When you're feeling fatigued and bloated and you're suffering from gas or digestive discomfort, a good inner cleansing can help. To clear out toxins and undigested foods, Ayurvedic practitioners recommend triphala, a formula composed of equal amounts of dried fruit from three Indian plants: haritaki, amalaki, and bibhitaki. The fruits each help alleviate individual digestion problems but work together to cleanse and strengthen the stomach.
What's in it
Haritaki Cultivated throughout India, the haritaki tree can grow up to 70 feet tall. The green fruit is about the size of a large plum and contains compounds known to have a laxative effect. Haritaki is commonly referred to as "the king of medicines" in Tibetan medicine because it heals all body tissue and supports the digestive and nervous systems. It works to consistently scrub and cleanse ama (toxins and undigested food) from the colon.
Amalaki Also known as Indian gooseberry, this golf–ball–size, light–green fruit grows at the base of the Himalaya Mountains in northern India. Amalaki is also called "the nurse" and "fruit of immortality" because of its rich antioxidants and bioflavonoids, as well as its ability to reduce heat and inflammation. It is often regarded as the most concentrated source of vitamin C in nature.
Bibhitaki A small, brownish fruit that grows all over India and Sri Lanka, bibhitaki has strong laxative qualities. It helps clear accumulations—such as loose stools, mucus, bronchitis, and kidney stones—in the digestive, respiratory, and urinary systems.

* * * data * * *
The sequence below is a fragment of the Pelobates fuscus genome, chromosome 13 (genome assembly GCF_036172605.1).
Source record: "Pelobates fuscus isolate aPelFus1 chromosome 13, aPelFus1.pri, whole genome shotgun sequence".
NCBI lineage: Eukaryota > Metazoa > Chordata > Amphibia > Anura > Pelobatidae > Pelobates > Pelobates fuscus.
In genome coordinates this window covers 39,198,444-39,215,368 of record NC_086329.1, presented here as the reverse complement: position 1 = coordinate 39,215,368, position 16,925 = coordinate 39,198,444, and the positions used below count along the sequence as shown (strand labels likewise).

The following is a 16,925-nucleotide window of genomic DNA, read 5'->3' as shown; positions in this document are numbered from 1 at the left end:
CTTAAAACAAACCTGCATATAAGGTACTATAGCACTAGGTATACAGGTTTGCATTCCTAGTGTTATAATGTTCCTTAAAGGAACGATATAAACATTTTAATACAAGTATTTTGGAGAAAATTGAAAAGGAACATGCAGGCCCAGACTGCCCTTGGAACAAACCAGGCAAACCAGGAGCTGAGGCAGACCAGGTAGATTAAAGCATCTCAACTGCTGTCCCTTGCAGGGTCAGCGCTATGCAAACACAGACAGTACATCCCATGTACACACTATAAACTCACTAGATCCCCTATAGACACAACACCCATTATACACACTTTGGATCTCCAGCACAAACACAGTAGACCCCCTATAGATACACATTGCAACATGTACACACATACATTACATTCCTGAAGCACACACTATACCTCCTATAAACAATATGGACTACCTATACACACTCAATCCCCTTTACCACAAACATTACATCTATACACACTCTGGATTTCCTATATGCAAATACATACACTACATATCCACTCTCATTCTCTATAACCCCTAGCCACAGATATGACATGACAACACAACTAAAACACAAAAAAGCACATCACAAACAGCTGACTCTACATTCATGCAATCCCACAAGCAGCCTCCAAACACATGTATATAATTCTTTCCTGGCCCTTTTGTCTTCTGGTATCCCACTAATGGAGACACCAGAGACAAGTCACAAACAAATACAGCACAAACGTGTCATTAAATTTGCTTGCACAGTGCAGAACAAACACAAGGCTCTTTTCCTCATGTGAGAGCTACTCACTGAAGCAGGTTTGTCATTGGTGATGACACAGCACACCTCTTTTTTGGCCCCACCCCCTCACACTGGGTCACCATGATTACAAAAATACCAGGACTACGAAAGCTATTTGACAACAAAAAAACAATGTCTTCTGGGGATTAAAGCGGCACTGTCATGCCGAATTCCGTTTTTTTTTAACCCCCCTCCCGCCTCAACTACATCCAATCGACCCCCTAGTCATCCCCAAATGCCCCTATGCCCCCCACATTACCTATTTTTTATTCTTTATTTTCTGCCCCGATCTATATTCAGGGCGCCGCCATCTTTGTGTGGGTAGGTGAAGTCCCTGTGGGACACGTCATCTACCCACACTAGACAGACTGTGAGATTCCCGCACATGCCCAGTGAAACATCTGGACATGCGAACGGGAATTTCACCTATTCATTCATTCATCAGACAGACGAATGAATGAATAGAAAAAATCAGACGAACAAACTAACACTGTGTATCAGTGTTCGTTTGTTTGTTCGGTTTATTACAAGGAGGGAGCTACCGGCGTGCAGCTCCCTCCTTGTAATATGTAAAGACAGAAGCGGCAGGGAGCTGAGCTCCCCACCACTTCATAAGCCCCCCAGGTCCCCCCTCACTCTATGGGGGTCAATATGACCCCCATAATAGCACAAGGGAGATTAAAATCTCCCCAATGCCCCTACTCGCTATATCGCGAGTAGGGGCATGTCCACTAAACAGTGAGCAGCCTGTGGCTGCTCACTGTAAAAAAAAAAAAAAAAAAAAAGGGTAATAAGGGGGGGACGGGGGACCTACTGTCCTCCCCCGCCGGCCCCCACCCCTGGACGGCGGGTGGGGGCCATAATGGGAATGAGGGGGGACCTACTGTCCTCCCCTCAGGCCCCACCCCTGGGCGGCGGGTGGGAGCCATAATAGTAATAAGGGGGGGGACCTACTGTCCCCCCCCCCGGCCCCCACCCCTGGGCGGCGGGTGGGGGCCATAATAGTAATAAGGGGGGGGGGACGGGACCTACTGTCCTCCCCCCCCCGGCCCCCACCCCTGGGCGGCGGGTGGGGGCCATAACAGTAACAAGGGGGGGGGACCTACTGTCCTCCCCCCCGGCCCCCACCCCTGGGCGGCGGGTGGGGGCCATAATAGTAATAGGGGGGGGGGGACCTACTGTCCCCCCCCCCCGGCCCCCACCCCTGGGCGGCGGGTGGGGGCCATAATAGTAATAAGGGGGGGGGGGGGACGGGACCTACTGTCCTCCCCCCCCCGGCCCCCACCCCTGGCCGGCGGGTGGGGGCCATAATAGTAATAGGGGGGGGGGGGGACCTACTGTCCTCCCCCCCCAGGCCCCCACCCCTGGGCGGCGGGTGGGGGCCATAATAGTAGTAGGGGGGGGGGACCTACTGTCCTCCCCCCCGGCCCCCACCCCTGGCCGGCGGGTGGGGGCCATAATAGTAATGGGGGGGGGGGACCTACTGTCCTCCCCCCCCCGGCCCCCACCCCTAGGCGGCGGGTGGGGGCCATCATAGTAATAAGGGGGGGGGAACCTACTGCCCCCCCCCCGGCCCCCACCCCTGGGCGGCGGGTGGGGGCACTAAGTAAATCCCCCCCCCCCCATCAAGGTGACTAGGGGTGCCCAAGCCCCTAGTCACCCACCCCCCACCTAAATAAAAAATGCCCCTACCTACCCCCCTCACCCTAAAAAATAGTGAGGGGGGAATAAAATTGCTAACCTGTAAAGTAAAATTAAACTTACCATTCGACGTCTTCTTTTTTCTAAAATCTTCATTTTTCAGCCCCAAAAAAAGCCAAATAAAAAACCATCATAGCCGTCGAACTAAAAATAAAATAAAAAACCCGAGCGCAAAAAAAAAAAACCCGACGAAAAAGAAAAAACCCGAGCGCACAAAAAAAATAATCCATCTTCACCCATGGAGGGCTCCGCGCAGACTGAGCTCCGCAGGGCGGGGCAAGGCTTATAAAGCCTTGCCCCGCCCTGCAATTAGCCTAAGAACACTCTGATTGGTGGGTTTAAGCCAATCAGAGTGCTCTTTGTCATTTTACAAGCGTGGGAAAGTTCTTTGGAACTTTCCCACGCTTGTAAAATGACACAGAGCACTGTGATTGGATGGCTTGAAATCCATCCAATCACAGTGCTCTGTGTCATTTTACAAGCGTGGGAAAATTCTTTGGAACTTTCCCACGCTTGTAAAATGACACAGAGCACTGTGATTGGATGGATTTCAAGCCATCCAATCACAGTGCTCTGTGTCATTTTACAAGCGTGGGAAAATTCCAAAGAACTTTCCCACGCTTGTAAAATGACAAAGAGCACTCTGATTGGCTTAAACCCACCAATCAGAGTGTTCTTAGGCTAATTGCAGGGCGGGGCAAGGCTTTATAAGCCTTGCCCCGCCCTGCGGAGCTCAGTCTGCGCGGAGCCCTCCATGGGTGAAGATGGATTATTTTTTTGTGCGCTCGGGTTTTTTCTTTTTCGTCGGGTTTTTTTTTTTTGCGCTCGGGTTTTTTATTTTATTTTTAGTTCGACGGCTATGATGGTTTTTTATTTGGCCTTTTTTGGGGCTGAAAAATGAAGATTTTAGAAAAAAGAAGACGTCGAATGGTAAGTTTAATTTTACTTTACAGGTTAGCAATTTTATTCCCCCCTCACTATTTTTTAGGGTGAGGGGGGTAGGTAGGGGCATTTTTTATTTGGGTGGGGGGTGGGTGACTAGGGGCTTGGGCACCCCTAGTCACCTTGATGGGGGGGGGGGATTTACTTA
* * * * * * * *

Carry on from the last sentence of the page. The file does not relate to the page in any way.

Triphala, which means "three fruits" in Sanskrit, contains the dried fruits of three Indian plants: haritaki, amalaki, and bibhitaki. The fruits' high fiber and antioxidant, anti-inflammatory, and laxative properties combine to clear out and strengthen the digestive tract, fortifying it against food allergies and sensitivities, says Vishnu Dass, director of the Blue Lotus Ayurveda clinic in Asheville, N.C. In Ayurvedic terms, triphala is known as a rasayana, or "rejuvenating formula." "Everyone should travel with it, because who doesn't feel constipated on the road?" Dass adds.
Fights arthritis and cancer
Triphala also works outside the digestive tract. A 2007 study in Phytotherapy Research found that it has promising anti-inflammatory effects against arthritis in mice. It has also been touted as a possible anticancer.
Did You Know?
In Ayurveda, triphala is regarded as a top–notch eye reviver. Use it to make a tea that can help to soothe stressed, fatigued, or puffy eyes. To make the tea: Mix ½ to 1 teaspoon triphala powder with ½ to 1 cup hot water, in equal parts, and let sit for five to 15 minutes. Then strain the mixture through a coffee filter and let the leftover liquid cool to room temperature. Fill an eyecup with the cooled liquid and use it to wash your eyes.